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2018 has been a ground-breaking year for women in STEM (science, technology, engineering and mathematics) with female scientists winning the Nobel Prize in both Chemistry and Physics.
Dr Donna Strickland won the Nobel Prize in Physics, and Dr Frances H. Arnold won the Nobel Prize in Chemistry, marking the first time two women have been honored with these particular prizes in the same year. Both women accepted their awards at the same ceremony in Stockholm and are now members of a very small group of women who have been honoured with Nobels for their scientific innovation and endeavors.
Dr Strickland, a professor of physics at the University of Waterloo in Canada, is now only one of three women to win the Nobel Prize in Physics for her work on high intensity laser pulses. During her acceptance speech, Dr Strickland acknowledged the rarity of her award: “I joined Marie Curie and Maria Goeppert Mayer as the only women to win this prize – I am humbled to be in their company.”
Frances H. Arnold, a professor of chemical engineering, bioengineering and biochemistry at the California Institute of Technology in Pasadena, is now only the fifth women to be awarded the Nobel Prize in Chemistry for her work in the directed evolution of enzymes. Dr Arnold reflected on her innovative work during her acceptance speech: “we can select life and their chemistries to our benefit to create new sources of energy, to fix the carbon in our atmosphere, to cure disease, to make us younger, more beautiful, or we can make new weapons of terror or state control.”
With only a handful of women receiving Nobel Prizes in STEM fields, this represents momentous leap for the recognition of women in science. In particular, Dr Strickland’s acceptance is the first time in 55 years that a woman has been awarded the Nobel Prize in Physics. While this is a great victory, it highlights concerns of sexism within the Nobel Prizes and STEM-related disciplines. Christin Wiedemann, a former physicist and past president of the Society for Canadian Women in Science and Technology, stated that while Dr Strickland’s win should be celebrated, it is “a stark reminder that its been 55 years, and I have a hard time imagining there haven’t been women worthy of the prize in 55 years.” While this is a major concern, both women being awarded for their scientific successes is a step in the right direction.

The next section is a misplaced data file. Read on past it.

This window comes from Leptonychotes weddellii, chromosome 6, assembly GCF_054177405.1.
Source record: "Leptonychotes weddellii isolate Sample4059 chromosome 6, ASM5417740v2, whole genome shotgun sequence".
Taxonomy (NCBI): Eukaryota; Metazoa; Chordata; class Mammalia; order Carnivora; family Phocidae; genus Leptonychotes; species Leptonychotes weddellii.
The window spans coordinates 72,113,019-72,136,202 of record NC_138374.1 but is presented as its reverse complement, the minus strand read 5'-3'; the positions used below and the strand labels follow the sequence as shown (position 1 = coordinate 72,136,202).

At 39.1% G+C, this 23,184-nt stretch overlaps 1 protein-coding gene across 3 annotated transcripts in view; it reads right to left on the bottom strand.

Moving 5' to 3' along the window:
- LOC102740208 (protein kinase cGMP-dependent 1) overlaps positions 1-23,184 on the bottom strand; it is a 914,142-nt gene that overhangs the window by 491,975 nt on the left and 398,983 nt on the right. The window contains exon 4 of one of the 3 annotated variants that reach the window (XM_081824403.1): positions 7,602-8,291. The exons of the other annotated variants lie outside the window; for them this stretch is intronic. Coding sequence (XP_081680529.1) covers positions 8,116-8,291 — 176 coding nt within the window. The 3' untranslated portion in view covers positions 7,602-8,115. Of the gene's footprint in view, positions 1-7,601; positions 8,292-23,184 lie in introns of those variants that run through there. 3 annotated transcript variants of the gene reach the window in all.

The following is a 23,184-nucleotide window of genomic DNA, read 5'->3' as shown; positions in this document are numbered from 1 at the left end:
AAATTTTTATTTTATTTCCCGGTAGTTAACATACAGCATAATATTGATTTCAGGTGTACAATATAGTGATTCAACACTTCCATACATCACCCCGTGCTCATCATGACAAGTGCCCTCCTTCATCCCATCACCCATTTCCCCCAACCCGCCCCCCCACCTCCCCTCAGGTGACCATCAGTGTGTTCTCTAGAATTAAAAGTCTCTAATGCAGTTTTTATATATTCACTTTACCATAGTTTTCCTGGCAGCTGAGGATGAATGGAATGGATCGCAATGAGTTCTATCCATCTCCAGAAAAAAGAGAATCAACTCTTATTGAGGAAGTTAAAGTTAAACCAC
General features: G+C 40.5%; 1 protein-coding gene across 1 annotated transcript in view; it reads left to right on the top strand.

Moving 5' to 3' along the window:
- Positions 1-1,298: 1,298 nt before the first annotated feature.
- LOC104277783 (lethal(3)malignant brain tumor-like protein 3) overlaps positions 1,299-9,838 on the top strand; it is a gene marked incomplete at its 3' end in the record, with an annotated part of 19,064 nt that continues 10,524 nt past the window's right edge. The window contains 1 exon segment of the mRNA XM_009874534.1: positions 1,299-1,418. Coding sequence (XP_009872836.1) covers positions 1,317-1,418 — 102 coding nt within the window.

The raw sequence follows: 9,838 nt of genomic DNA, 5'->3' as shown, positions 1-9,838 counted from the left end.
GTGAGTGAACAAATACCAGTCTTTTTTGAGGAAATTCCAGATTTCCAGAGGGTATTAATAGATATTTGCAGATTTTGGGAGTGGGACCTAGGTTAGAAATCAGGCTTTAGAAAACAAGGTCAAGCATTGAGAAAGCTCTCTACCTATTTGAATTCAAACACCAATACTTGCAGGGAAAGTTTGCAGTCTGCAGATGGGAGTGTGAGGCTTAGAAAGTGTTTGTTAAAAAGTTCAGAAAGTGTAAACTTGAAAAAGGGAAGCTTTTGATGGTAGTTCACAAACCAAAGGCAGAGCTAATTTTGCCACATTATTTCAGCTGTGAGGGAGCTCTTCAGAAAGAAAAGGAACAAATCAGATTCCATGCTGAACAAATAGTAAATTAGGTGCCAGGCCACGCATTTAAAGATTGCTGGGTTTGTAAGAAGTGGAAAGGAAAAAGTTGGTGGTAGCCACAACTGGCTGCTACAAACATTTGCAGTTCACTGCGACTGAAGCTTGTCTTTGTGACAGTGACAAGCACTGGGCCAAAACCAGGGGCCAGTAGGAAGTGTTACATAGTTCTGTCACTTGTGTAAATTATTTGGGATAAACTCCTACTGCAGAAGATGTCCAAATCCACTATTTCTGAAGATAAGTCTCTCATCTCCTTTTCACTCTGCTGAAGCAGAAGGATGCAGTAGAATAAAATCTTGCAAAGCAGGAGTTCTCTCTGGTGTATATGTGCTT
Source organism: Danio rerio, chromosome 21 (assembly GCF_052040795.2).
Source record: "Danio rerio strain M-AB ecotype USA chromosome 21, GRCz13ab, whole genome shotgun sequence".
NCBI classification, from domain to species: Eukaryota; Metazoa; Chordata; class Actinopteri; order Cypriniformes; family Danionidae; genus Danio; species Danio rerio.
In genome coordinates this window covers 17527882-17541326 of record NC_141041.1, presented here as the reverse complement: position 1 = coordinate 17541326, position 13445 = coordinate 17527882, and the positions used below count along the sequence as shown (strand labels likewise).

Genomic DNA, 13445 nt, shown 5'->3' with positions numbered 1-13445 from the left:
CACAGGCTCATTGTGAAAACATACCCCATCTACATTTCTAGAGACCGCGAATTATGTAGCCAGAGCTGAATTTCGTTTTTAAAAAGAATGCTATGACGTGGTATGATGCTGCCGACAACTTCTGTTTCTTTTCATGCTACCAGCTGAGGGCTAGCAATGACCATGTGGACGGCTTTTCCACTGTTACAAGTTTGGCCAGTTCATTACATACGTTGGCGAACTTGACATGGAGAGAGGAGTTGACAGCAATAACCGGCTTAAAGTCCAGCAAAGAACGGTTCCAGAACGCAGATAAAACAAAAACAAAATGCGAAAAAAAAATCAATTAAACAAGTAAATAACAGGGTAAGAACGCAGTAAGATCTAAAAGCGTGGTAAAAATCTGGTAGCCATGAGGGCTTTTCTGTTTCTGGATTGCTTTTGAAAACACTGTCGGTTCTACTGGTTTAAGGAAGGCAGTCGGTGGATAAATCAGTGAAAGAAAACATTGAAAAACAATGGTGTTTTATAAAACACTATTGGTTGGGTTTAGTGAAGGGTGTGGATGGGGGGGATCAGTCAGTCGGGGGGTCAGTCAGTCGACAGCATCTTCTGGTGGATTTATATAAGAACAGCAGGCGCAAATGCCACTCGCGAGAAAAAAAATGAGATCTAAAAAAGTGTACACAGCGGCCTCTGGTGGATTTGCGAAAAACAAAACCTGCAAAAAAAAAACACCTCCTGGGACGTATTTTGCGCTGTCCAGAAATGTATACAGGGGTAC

According to Wired, girls perform just as well as boys in the sciences, yet due to low confidence, sexism and under-representation in STEM-related disciplines, women often stray away from a science-related career. It is hoped that such recognition of female success in science will encourage young women to embrace the sciences and fight against the uneven playing field currently present in the STEM-related disciplines. It is also hoped that such recognition will encourage men to help in the fight against structural and systemic sexism within STEM-related disciplines, as both men and women need to work together to achieve an even playing field.
It is promising to see both Dr Strickland and Dr Arnold be internationally praised and recognized for their scientific successes. Continued recognition of women in STEM will hopefully aid in making the scientific world a more welcoming and open place for young women.